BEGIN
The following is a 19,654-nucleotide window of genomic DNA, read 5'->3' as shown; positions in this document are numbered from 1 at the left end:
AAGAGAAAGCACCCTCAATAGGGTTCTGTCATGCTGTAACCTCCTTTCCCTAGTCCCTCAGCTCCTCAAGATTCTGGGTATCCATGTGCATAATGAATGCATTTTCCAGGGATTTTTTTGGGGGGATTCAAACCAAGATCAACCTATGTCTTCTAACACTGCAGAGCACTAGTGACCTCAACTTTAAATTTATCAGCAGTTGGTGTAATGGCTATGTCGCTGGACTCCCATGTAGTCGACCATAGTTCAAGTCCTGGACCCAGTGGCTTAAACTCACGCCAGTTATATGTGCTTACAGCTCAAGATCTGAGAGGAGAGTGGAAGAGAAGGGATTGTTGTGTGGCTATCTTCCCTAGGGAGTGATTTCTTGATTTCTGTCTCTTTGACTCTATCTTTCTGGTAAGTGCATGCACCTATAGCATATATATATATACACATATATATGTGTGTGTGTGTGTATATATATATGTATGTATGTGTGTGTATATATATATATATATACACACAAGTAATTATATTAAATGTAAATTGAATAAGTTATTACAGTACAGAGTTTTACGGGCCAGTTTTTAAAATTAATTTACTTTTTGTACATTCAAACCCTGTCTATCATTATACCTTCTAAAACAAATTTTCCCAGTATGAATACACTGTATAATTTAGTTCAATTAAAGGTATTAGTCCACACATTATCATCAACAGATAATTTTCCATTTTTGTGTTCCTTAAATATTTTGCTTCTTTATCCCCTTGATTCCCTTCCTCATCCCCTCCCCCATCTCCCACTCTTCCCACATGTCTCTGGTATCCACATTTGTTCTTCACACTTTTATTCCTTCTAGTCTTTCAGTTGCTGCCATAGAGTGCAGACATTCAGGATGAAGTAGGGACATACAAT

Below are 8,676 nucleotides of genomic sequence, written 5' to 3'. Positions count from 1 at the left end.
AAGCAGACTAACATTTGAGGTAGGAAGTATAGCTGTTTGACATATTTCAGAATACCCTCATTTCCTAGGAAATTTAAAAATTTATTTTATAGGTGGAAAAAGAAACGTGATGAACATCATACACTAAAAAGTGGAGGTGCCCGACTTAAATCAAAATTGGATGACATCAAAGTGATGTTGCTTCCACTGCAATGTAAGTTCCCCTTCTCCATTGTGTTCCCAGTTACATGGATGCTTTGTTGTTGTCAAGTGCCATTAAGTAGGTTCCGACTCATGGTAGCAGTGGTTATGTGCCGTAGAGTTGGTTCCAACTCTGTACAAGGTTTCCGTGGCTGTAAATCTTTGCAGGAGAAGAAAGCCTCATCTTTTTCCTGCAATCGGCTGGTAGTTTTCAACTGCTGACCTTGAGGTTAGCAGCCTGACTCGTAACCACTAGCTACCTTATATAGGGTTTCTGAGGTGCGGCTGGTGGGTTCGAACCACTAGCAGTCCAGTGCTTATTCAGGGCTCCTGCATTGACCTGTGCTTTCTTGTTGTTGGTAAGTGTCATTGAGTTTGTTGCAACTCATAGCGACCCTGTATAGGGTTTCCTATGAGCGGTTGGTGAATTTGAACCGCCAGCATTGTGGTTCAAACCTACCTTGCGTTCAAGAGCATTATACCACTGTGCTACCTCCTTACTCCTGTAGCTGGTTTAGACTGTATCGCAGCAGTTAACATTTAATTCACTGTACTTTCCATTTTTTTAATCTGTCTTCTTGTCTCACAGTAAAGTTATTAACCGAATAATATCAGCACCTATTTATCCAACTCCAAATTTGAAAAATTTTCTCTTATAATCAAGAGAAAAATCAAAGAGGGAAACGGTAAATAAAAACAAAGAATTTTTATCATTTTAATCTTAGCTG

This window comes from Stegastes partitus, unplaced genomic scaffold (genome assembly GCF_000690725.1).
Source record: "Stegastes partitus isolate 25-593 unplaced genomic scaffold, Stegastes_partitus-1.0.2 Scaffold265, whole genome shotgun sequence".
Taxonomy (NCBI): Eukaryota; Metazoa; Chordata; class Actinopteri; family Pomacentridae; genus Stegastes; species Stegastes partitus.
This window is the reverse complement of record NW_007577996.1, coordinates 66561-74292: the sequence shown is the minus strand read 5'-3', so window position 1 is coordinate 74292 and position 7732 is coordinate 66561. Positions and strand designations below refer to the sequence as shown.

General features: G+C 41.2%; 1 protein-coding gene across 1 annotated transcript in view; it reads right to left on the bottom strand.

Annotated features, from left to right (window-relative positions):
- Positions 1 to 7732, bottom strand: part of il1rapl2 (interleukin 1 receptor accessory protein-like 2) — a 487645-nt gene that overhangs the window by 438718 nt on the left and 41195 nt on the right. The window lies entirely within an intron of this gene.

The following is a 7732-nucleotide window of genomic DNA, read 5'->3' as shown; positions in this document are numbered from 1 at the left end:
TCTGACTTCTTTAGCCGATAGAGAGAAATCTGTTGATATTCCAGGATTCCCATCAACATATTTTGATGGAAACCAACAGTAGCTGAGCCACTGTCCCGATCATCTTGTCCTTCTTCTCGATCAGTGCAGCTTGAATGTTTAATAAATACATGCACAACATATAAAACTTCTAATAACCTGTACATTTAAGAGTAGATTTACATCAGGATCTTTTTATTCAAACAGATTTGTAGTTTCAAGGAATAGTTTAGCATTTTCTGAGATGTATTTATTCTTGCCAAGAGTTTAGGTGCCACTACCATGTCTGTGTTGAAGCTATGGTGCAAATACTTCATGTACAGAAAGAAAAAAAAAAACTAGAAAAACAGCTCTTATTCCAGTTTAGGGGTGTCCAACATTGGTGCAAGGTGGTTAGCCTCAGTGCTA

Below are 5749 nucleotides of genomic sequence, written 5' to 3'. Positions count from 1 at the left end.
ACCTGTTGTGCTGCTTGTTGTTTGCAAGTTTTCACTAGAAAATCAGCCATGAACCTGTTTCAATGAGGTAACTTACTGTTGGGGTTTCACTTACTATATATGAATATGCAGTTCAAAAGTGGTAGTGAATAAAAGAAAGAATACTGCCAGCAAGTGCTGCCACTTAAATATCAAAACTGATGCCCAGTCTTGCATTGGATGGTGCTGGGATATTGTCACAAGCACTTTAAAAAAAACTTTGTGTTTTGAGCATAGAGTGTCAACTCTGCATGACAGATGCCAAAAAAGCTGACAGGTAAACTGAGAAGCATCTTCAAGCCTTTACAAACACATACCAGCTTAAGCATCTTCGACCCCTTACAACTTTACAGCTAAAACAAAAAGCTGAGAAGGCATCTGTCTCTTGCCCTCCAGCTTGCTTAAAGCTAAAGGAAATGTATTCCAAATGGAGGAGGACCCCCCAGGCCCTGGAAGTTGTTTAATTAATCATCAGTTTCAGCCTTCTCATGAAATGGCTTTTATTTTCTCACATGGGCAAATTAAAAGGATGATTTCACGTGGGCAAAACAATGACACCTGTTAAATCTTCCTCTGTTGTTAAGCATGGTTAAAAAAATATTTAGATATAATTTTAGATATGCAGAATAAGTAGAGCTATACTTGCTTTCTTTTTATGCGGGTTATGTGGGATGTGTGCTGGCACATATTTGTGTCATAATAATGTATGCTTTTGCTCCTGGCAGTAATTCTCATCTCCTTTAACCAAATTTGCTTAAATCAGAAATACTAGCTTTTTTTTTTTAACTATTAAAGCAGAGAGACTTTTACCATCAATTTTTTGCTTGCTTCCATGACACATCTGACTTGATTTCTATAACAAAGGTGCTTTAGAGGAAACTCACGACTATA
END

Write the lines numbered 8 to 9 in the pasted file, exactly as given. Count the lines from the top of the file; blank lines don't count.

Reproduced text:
This window is the reverse complement of record NW_007577996.1, coordinates 66561-74292: the sequence shown is the minus strand read 5'-3', so window position 1 is coordinate 74292 and position 7732 is coordinate 66561. Positions and strand designations below refer to the sequence as shown.

General features: G+C 41.2%; 1 protein-coding gene across 1 annotated transcript in view; it reads right to left on the bottom strand.